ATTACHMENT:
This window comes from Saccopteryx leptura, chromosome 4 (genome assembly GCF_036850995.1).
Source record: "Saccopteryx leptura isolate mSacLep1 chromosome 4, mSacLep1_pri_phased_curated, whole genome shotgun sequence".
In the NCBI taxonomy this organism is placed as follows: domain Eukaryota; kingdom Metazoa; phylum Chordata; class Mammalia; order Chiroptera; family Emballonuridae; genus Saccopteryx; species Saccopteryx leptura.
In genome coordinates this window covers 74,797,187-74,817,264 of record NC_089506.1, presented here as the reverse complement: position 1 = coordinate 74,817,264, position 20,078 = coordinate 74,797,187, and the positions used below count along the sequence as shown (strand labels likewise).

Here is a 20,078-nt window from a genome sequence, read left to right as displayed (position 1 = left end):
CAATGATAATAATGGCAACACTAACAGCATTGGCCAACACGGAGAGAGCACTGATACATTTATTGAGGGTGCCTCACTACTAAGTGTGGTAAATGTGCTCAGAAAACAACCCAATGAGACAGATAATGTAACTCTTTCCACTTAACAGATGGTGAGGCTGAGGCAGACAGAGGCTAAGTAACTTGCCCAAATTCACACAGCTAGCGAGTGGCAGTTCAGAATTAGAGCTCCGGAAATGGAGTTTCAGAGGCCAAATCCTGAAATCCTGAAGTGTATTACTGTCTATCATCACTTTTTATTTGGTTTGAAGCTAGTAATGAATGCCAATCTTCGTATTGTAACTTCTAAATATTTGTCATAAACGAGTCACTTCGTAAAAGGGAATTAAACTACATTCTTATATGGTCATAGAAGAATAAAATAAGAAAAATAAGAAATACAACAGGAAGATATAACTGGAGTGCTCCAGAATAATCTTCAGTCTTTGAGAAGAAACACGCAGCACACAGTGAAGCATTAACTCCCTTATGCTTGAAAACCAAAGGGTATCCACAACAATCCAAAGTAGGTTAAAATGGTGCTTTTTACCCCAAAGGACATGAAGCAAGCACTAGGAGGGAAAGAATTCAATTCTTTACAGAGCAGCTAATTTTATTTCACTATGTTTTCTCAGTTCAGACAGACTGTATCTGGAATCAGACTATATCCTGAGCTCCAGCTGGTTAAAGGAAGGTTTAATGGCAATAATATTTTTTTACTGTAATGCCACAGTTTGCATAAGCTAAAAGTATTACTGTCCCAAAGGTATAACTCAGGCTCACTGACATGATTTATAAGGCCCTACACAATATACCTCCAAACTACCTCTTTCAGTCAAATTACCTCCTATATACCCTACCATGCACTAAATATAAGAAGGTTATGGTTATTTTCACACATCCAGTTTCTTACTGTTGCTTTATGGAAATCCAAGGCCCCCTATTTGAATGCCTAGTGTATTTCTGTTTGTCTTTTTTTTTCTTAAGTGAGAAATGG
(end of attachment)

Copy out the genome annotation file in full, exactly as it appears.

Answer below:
This window comes from Saccopteryx leptura, chromosome 4 (genome assembly GCF_036850995.1).
Source record: "Saccopteryx leptura isolate mSacLep1 chromosome 4, mSacLep1_pri_phased_curated, whole genome shotgun sequence".
In the NCBI taxonomy this organism is placed as follows: domain Eukaryota; kingdom Metazoa; phylum Chordata; class Mammalia; order Chiroptera; family Emballonuridae; genus Saccopteryx; species Saccopteryx leptura.
In genome coordinates this window covers 74,797,187-74,817,264 of record NC_089506.1, presented here as the reverse complement: position 1 = coordinate 74,817,264, position 20,078 = coordinate 74,797,187, and the positions used below count along the sequence as shown (strand labels likewise).

Here is a 20,078-nt window from a genome sequence, read left to right as displayed (position 1 = left end):
CAATGATAATAATGGCAACACTAACAGCATTGGCCAACACGGAGAGAGCACTGATACATTTATTGAGGGTGCCTCACTACTAAGTGTGGTAAATGTGCTCAGAAAACAACCCAATGAGACAGATAATGTAACTCTTTCCACTTAACAGATGGTGAGGCTGAGGCAGACAGAGGCTAAGTAACTTGCCCAAATTCACACAGCTAGCGAGTGGCAGTTCAGAATTAGAGCTCCGGAAATGGAGTTTCAGAGGCCAAATCCTGAAATCCTGAAGTGTATTACTGTCTATCATCACTTTTTATTTGGTTTGAAGCTAGTAATGAATGCCAATCTTCGTATTGTAACTTCTAAATATTTGTCATAAACGAGTCACTTCGTAAAAGGGAATTAAACTACATTCTTATATGGTCATAGAAGAATAAAATAAGAAAAATAAGAAATACAACAGGAAGATATAACTGGAGTGCTCCAGAATAATCTTCAGTCTTTGAGAAGAAACACGCAGCACACAGTGAAGCATTAACTCCCTTATGCTTGAAAACCAAAGGGTATCCACAACAATCCAAAGTAGGTTAAAATGGTGCTTTTTACCCCAAAGGACATGAAGCAAGCACTAGGAGGGAAAGAATTCAATTCTTTACAGAGCAGCTAATTTTATTTCACTATGTTTTCTCAGTTCAGACAGACTGTATCTGGAATCAGACTATATCCTGAGCTCCAGCTGGTTAAAGGAAGGTTTAATGGCAATAATATTTTTTTACTGTAATGCCACAGTTTGCATAAGCTAAAAGTATTACTGTCCCAAAGGTATAACTCAGGCTCACTGACATGATTTATAAGGCCCTACACAATATACCTCCAAACTACCTCTTTCAGTCAAATTACCTCCTATATACCCTACCATGCACTAAATATAAGAAGGTTATGGTTATTTTCACACATCCAGTTTCTTACTGTTGCTTTATGGAAATCCAAGGCCCCCTATTTGAATGCCTAGTGTATTTCTGTTTGTCTTTTTTTTTCTTAAGTGAGAAATGG